I am a Professor of Political Science at Bucknell University and chair of the Department of Political Science. I received my Ph.D. in American Politics from The Ohio State University.
My research focuses on American political institutions, with an emphasis on the U.S. Congress. I have published work on both the modern and historical Congress addressing representation, institutional change, and electoral responsiveness. I have explored related ideas in collaborative research on both the U.S. Supreme Court and election processes. My book, Leadership Organizations in the House of Representatives: Party Participation and Partisan Politics, was published by University of Michigan Press in 2016. In the book, through a combination of archival research and quantitative analysis, I show that member participation in party organizations serves the collective goals of the party as well as the individual objectives of members, and I trace the ways that a polarizing and electorally competitive environment has changed the roles of participation.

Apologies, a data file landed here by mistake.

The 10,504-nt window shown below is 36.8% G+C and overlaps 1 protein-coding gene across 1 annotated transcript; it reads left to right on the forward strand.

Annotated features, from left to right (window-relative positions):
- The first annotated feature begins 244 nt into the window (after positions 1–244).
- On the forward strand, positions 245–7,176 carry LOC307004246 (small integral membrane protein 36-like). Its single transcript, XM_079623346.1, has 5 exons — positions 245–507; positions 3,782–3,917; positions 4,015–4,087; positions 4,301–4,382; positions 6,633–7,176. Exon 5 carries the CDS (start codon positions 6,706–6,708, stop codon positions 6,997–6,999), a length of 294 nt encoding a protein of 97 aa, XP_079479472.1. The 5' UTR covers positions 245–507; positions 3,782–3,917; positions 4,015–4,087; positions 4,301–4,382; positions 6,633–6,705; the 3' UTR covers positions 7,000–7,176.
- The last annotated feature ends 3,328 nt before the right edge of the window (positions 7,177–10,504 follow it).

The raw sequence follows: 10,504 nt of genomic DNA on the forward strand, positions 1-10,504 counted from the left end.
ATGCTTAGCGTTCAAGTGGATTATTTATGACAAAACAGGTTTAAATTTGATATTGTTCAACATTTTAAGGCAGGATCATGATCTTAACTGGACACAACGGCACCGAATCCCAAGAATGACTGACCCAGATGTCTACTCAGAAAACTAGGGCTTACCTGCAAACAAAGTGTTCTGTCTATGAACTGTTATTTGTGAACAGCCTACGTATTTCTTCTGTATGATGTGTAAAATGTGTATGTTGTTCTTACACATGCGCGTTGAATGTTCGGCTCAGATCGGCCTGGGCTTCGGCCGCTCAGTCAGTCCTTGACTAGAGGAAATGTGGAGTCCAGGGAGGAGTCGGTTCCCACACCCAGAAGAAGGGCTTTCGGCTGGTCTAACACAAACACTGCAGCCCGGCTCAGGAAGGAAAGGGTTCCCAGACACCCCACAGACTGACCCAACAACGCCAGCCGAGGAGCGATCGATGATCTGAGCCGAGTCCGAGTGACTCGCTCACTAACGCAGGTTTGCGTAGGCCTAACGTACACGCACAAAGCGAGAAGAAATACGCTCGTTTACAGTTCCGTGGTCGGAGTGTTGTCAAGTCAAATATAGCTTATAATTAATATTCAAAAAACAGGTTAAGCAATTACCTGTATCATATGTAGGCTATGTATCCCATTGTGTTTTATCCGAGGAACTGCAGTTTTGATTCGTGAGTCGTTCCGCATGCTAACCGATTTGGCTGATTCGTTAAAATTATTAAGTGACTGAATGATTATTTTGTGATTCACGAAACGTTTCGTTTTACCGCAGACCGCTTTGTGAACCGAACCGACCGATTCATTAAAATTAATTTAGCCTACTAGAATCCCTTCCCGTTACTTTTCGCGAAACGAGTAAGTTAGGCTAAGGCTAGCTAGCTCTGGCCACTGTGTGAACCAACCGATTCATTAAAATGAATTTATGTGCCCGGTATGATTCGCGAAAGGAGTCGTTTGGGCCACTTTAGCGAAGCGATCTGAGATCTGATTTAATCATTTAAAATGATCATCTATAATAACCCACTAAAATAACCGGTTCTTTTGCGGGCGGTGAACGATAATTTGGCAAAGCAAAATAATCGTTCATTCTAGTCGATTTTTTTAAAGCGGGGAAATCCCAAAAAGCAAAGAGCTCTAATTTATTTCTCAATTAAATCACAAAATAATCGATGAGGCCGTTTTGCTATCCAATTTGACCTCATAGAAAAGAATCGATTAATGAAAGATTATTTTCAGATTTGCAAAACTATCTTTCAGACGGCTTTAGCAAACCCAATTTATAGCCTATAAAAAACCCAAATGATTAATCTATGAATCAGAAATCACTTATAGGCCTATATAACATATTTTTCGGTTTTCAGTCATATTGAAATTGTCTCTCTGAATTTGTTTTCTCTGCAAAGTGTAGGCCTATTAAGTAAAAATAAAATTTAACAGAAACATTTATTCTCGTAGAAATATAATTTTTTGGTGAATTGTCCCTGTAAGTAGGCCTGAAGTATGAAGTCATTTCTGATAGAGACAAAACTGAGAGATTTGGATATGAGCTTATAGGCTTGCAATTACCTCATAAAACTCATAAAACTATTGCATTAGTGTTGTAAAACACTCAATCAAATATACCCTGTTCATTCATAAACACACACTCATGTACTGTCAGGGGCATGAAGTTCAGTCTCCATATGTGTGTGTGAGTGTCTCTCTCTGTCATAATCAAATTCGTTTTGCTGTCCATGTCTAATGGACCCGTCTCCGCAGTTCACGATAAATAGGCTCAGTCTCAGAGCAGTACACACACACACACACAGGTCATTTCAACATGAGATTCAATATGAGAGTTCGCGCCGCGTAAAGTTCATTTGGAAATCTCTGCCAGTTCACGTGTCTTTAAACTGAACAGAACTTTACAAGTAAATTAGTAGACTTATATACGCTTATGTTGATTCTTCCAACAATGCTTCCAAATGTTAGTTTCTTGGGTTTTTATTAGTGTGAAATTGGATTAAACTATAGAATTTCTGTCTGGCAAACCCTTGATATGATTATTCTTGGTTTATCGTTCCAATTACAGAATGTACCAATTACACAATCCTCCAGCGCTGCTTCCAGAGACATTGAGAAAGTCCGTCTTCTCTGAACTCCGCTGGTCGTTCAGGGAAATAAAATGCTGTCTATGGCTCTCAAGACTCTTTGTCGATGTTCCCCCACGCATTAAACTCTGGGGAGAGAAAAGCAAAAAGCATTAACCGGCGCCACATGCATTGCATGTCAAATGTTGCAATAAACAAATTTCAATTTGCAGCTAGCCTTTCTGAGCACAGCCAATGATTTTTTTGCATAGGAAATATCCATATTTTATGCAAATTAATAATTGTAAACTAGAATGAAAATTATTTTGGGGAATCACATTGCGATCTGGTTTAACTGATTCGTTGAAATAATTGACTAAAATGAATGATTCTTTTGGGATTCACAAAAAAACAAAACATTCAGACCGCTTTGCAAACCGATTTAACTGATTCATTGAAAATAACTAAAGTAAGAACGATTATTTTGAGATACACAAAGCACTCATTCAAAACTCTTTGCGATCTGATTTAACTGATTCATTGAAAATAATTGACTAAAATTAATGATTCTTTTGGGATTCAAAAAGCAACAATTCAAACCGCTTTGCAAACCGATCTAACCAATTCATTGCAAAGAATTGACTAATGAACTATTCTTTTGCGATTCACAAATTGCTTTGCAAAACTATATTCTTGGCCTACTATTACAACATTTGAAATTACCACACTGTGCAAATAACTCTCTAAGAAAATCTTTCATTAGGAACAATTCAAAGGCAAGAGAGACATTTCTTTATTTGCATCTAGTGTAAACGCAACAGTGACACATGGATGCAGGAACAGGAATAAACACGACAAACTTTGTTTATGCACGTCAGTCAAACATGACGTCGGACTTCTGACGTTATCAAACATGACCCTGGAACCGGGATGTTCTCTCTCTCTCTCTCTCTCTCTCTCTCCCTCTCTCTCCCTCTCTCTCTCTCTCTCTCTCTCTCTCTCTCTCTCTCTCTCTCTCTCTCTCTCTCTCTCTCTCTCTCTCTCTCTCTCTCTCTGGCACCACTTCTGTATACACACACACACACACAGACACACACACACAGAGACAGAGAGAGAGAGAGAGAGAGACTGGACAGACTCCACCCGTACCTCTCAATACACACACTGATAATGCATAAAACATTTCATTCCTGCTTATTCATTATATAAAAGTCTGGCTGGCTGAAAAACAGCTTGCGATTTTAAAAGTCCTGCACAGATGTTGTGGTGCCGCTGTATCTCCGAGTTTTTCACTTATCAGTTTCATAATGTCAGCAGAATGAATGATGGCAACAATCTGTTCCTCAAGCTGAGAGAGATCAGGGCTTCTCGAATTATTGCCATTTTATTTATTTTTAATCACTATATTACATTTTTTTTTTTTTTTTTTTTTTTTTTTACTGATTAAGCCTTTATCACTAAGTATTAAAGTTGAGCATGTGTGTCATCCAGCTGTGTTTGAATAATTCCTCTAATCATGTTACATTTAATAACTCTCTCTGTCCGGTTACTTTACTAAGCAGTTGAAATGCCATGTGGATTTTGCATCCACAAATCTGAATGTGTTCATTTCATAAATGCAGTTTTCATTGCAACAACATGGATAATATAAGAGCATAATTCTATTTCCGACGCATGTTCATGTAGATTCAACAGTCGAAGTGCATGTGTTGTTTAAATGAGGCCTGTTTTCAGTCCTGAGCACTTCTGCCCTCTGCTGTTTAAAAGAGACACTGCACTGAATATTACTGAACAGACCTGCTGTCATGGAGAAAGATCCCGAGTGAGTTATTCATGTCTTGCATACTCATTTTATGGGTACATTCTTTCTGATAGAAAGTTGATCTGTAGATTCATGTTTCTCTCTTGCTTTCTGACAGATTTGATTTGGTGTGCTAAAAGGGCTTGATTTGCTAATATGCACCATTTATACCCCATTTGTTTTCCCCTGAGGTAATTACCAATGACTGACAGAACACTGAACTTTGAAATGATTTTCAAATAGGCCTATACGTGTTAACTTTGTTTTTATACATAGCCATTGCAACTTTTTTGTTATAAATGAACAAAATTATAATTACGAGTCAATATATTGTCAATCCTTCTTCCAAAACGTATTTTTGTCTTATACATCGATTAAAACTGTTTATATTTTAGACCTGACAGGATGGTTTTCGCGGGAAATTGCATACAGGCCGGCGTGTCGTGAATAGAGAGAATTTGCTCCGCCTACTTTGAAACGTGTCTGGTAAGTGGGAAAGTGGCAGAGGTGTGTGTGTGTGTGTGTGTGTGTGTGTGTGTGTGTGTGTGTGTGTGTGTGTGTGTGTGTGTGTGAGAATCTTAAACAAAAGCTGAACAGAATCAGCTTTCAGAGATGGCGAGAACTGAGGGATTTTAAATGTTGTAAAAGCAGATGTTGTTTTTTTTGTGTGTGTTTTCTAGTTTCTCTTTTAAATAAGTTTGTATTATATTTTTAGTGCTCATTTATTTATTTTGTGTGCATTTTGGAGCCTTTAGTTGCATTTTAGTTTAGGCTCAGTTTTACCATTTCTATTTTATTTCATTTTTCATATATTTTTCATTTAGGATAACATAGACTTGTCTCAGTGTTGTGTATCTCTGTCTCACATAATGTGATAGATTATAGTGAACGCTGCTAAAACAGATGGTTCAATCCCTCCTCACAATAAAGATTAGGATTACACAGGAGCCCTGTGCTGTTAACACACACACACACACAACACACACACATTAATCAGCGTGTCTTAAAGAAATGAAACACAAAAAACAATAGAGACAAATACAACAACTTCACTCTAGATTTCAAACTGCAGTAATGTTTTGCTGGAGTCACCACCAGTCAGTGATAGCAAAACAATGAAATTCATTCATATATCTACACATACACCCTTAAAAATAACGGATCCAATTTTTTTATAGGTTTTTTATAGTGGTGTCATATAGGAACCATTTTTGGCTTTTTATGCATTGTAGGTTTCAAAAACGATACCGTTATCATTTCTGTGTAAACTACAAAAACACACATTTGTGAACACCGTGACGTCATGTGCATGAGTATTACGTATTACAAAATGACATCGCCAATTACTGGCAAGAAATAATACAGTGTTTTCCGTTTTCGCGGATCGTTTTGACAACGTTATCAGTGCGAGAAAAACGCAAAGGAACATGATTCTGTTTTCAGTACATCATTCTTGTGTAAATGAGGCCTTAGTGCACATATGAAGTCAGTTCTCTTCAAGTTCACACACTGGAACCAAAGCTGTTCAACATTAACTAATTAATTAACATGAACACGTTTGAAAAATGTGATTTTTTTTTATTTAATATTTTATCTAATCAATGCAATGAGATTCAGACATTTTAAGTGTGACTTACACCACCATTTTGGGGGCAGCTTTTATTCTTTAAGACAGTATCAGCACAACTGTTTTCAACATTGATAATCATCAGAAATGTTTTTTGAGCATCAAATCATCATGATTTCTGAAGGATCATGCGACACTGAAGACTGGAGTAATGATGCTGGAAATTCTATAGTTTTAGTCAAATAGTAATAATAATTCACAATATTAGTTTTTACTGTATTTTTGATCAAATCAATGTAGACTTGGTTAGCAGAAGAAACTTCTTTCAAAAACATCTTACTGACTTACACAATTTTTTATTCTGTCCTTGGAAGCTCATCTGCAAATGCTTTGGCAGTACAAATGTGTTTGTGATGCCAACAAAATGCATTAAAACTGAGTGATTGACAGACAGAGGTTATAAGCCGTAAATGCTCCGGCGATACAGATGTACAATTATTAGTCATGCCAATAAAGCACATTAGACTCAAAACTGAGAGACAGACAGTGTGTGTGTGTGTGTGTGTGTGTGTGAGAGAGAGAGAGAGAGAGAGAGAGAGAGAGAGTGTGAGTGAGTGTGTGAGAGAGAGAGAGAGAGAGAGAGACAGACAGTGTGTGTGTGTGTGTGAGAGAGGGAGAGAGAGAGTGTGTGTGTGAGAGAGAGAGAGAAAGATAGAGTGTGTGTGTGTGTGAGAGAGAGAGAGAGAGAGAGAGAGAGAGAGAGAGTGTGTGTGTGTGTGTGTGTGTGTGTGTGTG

My current research projects include several papers extending my work on House party organizations and participation, a study of House party issue agendas and their effects, as well an examination of “creative” rules for legislation in the House.
At Bucknell, I teach a range of courses on political institutions. Along with courses on Congress, the presidency, and the courts, I teach a senior seminar on legislative research, and I have team-taught an interdisciplinary course on mathematics and politics. In 2012, I received Bucknell’s Lindback Award for Distinguished Teaching.